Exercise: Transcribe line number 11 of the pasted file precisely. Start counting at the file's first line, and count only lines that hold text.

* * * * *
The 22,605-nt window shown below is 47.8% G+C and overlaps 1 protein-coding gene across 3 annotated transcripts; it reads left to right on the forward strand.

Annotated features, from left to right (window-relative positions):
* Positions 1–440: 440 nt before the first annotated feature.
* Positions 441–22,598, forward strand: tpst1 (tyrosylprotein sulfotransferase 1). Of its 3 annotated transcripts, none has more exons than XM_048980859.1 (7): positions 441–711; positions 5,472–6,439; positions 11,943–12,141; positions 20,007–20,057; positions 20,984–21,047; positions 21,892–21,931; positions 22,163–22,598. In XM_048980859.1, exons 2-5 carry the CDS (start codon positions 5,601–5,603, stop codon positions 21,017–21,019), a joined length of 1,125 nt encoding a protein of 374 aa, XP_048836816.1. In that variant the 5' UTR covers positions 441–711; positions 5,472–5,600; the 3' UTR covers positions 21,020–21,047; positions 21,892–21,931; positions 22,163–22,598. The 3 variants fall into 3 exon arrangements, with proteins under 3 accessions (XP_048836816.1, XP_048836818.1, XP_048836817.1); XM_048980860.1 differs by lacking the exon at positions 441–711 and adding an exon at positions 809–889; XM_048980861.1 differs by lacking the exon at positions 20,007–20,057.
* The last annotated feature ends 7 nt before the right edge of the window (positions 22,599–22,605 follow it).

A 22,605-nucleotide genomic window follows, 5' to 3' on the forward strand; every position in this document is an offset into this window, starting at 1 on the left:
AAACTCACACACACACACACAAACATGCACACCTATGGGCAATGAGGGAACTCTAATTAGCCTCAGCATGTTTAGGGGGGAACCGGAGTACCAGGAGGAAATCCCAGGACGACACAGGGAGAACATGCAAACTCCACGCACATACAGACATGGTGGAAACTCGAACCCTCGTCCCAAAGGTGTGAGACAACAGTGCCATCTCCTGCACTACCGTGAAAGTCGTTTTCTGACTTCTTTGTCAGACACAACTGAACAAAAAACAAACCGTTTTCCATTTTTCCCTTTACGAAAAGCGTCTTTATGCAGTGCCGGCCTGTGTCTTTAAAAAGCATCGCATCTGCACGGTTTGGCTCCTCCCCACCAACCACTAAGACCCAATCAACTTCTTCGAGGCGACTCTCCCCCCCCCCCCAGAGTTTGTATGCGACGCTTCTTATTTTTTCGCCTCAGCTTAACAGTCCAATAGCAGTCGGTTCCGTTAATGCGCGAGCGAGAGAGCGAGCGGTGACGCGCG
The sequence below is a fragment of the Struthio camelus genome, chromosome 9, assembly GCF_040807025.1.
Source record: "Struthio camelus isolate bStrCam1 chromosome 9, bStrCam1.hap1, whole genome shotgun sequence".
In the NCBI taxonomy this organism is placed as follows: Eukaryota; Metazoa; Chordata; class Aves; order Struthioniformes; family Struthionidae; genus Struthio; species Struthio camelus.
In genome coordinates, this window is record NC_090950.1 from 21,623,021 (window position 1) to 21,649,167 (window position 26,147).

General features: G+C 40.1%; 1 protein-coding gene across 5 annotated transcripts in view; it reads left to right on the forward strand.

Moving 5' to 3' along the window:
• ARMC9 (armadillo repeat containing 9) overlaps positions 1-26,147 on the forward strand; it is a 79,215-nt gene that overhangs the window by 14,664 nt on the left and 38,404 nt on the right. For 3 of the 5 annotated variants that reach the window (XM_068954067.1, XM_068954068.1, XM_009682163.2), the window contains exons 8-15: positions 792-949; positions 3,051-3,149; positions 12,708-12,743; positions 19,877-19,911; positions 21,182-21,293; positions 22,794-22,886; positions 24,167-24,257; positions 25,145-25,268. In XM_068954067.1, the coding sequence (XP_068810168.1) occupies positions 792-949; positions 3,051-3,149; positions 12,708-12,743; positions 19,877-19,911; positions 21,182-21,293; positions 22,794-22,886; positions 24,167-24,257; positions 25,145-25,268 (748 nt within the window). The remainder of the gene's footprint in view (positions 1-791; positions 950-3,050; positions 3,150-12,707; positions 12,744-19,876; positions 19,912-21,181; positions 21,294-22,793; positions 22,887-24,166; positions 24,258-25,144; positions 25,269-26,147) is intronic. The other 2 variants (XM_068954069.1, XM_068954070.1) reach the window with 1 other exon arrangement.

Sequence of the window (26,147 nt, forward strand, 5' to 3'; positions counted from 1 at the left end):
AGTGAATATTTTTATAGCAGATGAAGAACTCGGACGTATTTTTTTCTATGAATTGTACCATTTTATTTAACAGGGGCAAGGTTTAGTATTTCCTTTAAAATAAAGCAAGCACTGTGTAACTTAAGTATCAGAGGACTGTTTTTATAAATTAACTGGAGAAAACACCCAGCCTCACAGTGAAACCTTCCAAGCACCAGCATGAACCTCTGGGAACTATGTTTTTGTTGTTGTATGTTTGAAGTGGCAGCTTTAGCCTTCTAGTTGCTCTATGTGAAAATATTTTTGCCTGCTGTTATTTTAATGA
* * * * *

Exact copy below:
In genome coordinates, this window is record NC_090950.1 from 21,623,021 (window position 1) to 21,649,167 (window position 26,147).